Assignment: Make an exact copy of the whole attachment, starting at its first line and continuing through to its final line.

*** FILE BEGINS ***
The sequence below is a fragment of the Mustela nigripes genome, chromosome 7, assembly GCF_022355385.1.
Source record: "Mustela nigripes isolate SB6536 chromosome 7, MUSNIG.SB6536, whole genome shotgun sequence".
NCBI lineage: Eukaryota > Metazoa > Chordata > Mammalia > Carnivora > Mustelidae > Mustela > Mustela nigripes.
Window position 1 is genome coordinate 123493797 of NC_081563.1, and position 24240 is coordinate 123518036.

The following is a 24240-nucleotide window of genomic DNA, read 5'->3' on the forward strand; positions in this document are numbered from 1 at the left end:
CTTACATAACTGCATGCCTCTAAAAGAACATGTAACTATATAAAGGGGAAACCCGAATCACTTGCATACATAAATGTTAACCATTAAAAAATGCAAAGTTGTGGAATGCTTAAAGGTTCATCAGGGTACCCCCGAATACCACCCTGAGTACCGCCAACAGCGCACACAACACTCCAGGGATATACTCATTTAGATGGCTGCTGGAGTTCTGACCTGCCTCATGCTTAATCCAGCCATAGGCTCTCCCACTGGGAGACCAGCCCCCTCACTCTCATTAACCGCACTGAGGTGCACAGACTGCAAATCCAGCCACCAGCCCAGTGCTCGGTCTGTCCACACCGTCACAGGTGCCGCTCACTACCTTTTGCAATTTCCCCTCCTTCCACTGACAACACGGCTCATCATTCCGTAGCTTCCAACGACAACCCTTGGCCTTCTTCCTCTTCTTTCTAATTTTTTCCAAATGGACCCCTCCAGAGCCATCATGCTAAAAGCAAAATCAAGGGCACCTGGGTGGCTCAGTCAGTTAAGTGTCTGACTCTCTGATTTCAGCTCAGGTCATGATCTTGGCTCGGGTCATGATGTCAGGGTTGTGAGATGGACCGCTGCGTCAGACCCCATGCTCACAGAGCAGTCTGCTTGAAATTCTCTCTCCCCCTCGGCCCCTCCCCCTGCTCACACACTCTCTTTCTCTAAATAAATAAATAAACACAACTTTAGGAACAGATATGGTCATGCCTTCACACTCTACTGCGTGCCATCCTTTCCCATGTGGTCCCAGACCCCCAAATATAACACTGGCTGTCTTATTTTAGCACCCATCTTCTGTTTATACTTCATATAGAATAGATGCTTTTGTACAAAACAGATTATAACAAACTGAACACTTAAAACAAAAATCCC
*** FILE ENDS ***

The sequence below is a fragment of the Mustela nigripes genome, chromosome 7, assembly GCF_022355385.1.
Source record: "Mustela nigripes isolate SB6536 chromosome 7, MUSNIG.SB6536, whole genome shotgun sequence".
NCBI lineage: Eukaryota > Metazoa > Chordata > Mammalia > Carnivora > Mustelidae > Mustela > Mustela nigripes.
Window position 1 is genome coordinate 123493797 of NC_081563.1, and position 24240 is coordinate 123518036.

The following is a 24240-nucleotide window of genomic DNA, read 5'->3' on the forward strand; positions in this document are numbered from 1 at the left end:
CTTACATAACTGCATGCCTCTAAAAGAACATGTAACTATATAAAGGGGAAACCCGAATCACTTGCATACATAAATGTTAACCATTAAAAAATGCAAAGTTGTGGAATGCTTAAAGGTTCATCAGGGTACCCCCGAATACCACCCTGAGTACCGCCAACAGCGCACACAACACTCCAGGGATATACTCATTTAGATGGCTGCTGGAGTTCTGACCTGCCTCATGCTTAATCCAGCCATAGGCTCTCCCACTGGGAGACCAGCCCCCTCACTCTCATTAACCGCACTGAGGTGCACAGACTGCAAATCCAGCCACCAGCCCAGTGCTCGGTCTGTCCACACCGTCACAGGTGCCGCTCACTACCTTTTGCAATTTCCCCTCCTTCCACTGACAACACGGCTCATCATTCCGTAGCTTCCAACGACAACCCTTGGCCTTCTTCCTCTTCTTTCTAATTTTTTCCAAATGGACCCCTCCAGAGCCATCATGCTAAAAGCAAAATCAAGGGCACCTGGGTGGCTCAGTCAGTTAAGTGTCTGACTCTCTGATTTCAGCTCAGGTCATGATCTTGGCTCGGGTCATGATGTCAGGGTTGTGAGATGGACCGCTGCGTCAGACCCCATGCTCACAGAGCAGTCTGCTTGAAATTCTCTCTCCCCCTCGGCCCCTCCCCCTGCTCACACACTCTCTTTCTCTAAATAAATAAATAAACACAACTTTAGGAACAGATATGGTCATGCCTTCACACTCTACTGCGTGCCATCCTTTCCCATGTGGTCCCAGACCCCCAAATATAACACTGGCTGTCTTATTTTAGCACCCATCTTCTGTTTATACTTCATATAGAATAGATGCTTTTGTACAAAACAGATTATAACAAACTGAACACTTAAAACAAAAATCCC